With Nick Saban recently featured (and celebrated) on "60 Minutes," the following may read like some sort of inexplicable otherworld.
On Nov. 28, 1998, Penn State throttled the Saban-led Michigan State Spartans 51-28. "I'm not one to preach revenge, but I think their pride was hurt last year, especially the defensive kids," Joe Paterno told reporters, referring to a 49-14 loss to Michigan State in 1997.
At the time of that Nittany Lions massacre, Michigan State fell to 6-6, which in those ruthless, despotic days nixed any bowl bid. "The inconsistency we played with is the reason we're not going to a bowl game," said Saban, whose four-season record fell to 25-22-1.
Saban's team had beaten both Notre Dame and No. 1 Ohio State in Columbus, but had lost to Minnesota (2-6 in the Big Ten) and started off 1-3. His 1997 team had started 5-0, then lost to Northwestern, Michigan (23-7 at home), Ohio State (37-13 at home) and Purdue, then rebounded to defeat Illinois and crush Penn State.
That consistent inconsistency is so Nick Saban, right?
And get this one.
As the 1999 season began, a young hotshot named Jemele Hill -- what became of her, anyway? -- wrote this judiciously of Saban in the Detroit Free Press: "He enters year No. 5 at Michigan State with perhaps more skeptics than he has ever had" even though, as she noted, he was (already) a "perfectionist."
The Los Angeles Times, in its Big Ten preview, pegged Michigan State sixth that year and penned this: "Big Ten's version of Internet stocks: up one day, down the next."
And the peppy Saban said of his unranked team, "We can be a top-25 team and go to a New Year's Day bowl."
And get this last one.
That Michigan State team began the 1999 season 6-0, then went to Purdue and suffered a 52-28 loss with 509 passing yards and five touchdown passes from Drew Brees, who overcame his own four interceptions and two pick-sixes in the process.
The Big Ten that day had six ranked teams and a reputation for mightiness, just in case you needed extra surrealism.
And at the end of the year, Michigan State had finally made its breakthrough, beating Penn State, Ohio State, Notre Dame and Michigan. It went 9-2 and 6-2, as did Michigan, whereupon the BCS entered with its oven mitts to practice one of its keenest knacks: dispensing injustice.
Michigan wound up in the Orange Bowl on the just basis of moneymaking potential.
Michigan State wound up in the Citrus Bowl.
Saban wound up at LSU a month before that Citrus Bowl. He got a whopping raise but also freedom from the profile hegemony of the Wolverines and Irish and Buckeyes nearby.
This all makes for revealing, re-remembering re-study, because nowadays we place Saban in the running for B.C.E. (Best Coach Ever). The evidence does compel. His teams exude some of the best coaching yet seen. In an era of parity and scholarship limits, he has made Alabama Bear-ish again. He's fascinating, probably even more than he realizes, and it's easy to see why "60 Minutes" would want to spend eight months on him. People wonder, What does he do?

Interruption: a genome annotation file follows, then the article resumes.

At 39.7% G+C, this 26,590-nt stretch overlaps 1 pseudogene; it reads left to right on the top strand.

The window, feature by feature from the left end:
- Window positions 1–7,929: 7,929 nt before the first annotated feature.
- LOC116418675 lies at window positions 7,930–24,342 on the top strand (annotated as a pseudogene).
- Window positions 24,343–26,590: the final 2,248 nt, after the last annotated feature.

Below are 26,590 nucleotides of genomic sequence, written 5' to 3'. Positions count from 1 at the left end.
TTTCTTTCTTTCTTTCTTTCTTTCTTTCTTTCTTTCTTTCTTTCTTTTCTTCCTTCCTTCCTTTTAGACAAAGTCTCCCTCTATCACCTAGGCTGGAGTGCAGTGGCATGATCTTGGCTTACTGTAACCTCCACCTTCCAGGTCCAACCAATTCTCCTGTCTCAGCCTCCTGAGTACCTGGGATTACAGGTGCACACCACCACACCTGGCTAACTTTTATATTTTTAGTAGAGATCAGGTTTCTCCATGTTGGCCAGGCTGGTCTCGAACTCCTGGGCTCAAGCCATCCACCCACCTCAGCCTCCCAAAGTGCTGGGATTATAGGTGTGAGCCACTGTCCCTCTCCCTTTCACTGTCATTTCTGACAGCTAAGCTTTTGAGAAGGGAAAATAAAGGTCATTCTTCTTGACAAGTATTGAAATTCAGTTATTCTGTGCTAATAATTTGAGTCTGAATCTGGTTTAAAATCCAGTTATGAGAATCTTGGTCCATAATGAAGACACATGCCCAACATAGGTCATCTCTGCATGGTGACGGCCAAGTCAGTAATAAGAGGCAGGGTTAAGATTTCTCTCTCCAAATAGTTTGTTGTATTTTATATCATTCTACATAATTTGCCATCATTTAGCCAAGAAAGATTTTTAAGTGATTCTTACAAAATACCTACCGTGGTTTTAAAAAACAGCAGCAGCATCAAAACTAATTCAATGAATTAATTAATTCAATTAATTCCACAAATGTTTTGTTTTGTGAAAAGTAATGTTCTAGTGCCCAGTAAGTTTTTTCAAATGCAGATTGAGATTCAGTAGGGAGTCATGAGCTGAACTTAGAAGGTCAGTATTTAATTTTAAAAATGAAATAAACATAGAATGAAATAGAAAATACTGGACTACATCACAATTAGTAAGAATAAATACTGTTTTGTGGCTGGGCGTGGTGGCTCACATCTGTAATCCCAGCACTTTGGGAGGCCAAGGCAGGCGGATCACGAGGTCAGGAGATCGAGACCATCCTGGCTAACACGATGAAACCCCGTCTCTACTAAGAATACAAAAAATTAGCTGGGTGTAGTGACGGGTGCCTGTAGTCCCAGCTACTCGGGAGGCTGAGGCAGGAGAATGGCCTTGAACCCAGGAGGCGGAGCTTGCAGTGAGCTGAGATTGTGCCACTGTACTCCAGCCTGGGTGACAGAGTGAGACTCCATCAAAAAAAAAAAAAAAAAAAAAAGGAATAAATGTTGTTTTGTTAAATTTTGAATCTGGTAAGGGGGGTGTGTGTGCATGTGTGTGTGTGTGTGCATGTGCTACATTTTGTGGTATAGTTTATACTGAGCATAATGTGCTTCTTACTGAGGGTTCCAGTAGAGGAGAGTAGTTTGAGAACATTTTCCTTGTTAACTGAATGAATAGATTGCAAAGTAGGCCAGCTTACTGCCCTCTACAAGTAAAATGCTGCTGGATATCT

When Alabama plays LSU this weekend, it will bring a 69-7 record and the three national titles since 2008 with nary a 52-28 loss in the bunch, plus a No. 1 ranking and an 8-0 record this year. Before he got to Alabama, Saban won a BCS national title at LSU even if the 2003 BCS did manage to send him a title-game opponent (Oklahoma) inferior to the one it should have sent (USC). He went a fine 48-16 at LSU.
Try to calculate the differences between Saban in 2013 and Saban in 1999. Given his penchant for improvement, he's surely a better coach at 62 than he was at 48. Yet don't forget that by 1999 he already had coached an NFL defense that finished No. 1 in points allowed. He had taken a Toledo program that went a pretty good 26-28-1 over the previous five years and went 9-2 with it in one year (1990). He had apparent and unusual acumen.
Still, it took his marriage to Tuscaloosa to propel him into the sparsely populated B.C.E. zone, and that might make you wonder at least three things: 1) Are there coaches of great prowess who have become trammeled somewhere where it worked pretty well but didn't quite soar, as with Saban at Michigan State? 2) Might the best coach going be somebody with limitations even greater than a big-name school down in Ann Arbor, somebody going 6-6 right about now, or 5-5 at some less-prosperous rung of football? 3) And then ...
What of Alabama itself?
I love discussions of the importance of tradition. I get the viewpoint that 18-year-olds don't care how much you won 50 years ago. I get that Oregon is really cool now where 30 years ago it was not. Still, tradition breeds demand, and demand breeds environment, and that environment makes sure to show its players exhilarating reverence while it keeps trying until it finds a Nick Saban so meticulous at recruiting and coaching them.
Yes, Saban restored Alabama, but with the statue and the "60 Minutes" and the Rushmore-ness of coaches in our culture, we might forget that Alabama in turn has boosted Saban.